Why Do Start-Ups Fail?

Fear of failure is evident in all of us, and where a business is involved; your reputation is on the line constantly. So why do our start-ups, despite our best attempts, still flounder and fail?
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Published: Sunday, August 16th 2015
General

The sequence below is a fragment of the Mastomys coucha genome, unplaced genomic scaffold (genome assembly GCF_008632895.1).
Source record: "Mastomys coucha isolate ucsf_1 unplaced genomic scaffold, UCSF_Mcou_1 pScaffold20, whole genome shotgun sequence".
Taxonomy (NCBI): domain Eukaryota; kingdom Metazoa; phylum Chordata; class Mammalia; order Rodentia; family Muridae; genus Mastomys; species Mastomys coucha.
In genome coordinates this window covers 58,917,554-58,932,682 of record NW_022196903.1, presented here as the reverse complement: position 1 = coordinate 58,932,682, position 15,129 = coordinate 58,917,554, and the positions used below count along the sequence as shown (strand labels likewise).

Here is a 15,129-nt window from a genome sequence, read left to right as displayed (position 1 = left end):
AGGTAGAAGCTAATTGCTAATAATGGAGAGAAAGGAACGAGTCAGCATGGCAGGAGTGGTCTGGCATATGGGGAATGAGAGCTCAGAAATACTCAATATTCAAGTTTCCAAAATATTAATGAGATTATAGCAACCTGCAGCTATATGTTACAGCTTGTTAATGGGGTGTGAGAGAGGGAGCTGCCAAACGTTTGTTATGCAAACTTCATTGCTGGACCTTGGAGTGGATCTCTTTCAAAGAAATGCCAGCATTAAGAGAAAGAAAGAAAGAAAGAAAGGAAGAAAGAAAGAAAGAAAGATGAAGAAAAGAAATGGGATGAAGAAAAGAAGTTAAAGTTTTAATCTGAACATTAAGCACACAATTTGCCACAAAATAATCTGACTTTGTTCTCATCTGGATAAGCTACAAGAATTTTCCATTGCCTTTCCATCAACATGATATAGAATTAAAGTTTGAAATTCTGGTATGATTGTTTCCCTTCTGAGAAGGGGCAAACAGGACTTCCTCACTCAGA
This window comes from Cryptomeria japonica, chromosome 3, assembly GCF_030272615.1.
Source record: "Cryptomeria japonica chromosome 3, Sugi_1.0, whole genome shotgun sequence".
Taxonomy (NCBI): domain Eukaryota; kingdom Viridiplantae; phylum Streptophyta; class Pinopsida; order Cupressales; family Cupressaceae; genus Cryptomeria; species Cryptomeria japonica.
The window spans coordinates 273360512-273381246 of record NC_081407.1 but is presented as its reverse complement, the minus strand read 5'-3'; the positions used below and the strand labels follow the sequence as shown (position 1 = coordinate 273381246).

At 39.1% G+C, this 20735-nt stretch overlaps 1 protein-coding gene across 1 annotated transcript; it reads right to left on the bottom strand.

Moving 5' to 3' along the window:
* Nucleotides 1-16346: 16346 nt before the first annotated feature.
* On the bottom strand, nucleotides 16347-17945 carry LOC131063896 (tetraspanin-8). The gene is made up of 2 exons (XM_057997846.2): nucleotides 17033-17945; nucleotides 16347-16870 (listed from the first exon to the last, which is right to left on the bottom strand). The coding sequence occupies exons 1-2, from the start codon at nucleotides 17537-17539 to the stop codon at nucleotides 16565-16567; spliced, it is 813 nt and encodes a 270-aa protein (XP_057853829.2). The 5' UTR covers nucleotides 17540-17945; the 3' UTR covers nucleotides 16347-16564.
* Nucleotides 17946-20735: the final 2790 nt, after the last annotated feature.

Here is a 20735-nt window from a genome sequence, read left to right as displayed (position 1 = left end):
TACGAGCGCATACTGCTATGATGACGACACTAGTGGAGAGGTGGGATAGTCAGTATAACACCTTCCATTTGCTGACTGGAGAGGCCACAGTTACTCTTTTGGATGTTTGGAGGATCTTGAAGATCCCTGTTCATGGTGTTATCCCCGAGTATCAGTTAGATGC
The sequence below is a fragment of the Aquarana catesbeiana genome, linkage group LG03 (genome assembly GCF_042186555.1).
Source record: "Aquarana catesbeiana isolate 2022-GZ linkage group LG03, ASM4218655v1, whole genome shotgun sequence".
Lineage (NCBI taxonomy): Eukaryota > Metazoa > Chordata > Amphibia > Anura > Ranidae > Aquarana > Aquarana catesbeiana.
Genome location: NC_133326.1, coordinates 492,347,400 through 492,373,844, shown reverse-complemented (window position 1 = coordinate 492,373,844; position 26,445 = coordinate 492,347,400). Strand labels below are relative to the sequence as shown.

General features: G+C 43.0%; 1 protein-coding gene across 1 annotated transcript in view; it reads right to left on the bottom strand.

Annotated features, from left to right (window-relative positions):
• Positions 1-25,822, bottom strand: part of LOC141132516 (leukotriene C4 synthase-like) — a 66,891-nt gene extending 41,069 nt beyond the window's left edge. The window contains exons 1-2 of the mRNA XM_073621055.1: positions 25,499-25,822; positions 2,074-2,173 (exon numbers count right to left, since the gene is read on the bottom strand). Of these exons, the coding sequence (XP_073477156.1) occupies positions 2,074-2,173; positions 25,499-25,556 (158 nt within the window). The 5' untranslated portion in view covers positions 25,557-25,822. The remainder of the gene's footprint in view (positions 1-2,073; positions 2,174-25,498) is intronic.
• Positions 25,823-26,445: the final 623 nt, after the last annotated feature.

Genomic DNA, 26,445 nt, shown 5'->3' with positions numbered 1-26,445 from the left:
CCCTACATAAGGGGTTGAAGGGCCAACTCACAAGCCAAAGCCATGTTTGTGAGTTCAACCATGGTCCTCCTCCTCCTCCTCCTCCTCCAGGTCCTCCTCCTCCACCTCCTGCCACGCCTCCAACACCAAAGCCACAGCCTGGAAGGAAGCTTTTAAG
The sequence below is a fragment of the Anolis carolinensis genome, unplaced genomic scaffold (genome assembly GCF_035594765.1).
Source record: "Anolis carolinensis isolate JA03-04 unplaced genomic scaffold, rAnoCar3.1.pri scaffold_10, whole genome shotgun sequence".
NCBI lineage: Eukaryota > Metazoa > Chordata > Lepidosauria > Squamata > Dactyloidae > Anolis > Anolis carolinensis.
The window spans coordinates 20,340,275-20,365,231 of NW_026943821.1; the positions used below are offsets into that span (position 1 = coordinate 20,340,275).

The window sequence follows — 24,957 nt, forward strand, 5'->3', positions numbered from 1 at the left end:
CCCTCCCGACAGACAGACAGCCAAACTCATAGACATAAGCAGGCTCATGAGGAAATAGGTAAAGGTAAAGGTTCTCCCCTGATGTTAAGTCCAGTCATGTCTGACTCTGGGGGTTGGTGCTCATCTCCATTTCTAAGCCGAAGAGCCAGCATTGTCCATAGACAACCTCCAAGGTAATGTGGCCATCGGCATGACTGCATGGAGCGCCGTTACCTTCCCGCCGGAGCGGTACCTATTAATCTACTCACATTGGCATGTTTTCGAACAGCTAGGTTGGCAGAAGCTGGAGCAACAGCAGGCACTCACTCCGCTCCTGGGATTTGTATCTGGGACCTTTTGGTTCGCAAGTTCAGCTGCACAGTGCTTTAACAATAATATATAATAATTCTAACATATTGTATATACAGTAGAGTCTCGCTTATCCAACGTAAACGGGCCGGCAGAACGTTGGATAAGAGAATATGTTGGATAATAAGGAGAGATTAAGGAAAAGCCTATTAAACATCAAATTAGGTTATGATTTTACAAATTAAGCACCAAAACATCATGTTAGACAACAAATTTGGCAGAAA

Written By: Jessica Woodruff   Take a look at the list below and see if any of these options resonant with your past failed business ventures; Lack of capital Probably the number one reason why companies go under is due to a lack of funds. There can be many reasons for this including expanding your company too soon, no business plan and heavy reliance on debt funding. As we will mention in detail in, “Why You Should Be Crowd-Funding” the benefits of crowdfunding platforms are tremendous as not only do you accumulate capital without the pressure of having to deliver, you are also privy to a large crowd from which to bounce ideas off before you go into production. No market need If the market is simply not biting, there is little you can do except perhaps store the idea for another time or shelve it altogether. Keep in mind, the market trend fluctuate as often as the weather, so if you truly believe in your idea, perhaps store it for a time "when the market is ready for it".  Try to find out why no one is biting by listing your product or service on a crowdfunding site. Many online users are usually only too happy to let you know why they do not like what you are offering. Not the right team In "The Things You Didn't Know About Being An Entrepreneur" we mentioned how most entrepreneurs starting out will think that they are their own boss and we discussed how this is not necessarily true.  Your staff and the people who make your product or service 'work' are indeed the actual bosses of your corporation. It is important to have a diversity of skill sets in your company from day one to ensure you are never left flat-footed. If your business is failing, it be an internal issue you are unaware of so look inward to find the chink in the armour. Outcompeted Despite all best efforts to maintain a great work culture, cash flow and interest, you may find yourself outcompeted to another company selling the same product or service. It is necessary to assess just how they are achieving this to further keep up in the playing field.  While the wise old advice of, "focusing on your thing and how you plan to succeed" is good advice, it is not necessarily something you should take on exclusivity in business. If you have no idea what is happening with other companies, you may believe that your 'great idea' is the only one of its kind which can severally detriment your drive to be the best. Serial entrepreneur, venture capitalist and billionaire, Peter Thiel, suggests asking yourself if you are doing what no one else is doing. And if you are, how are you doing it differently to win the market? Not all failed start-ups need to be a bad thing. The worst thing you can do is not learn from your mistakes as this is in the holy grail of entrepreneurship.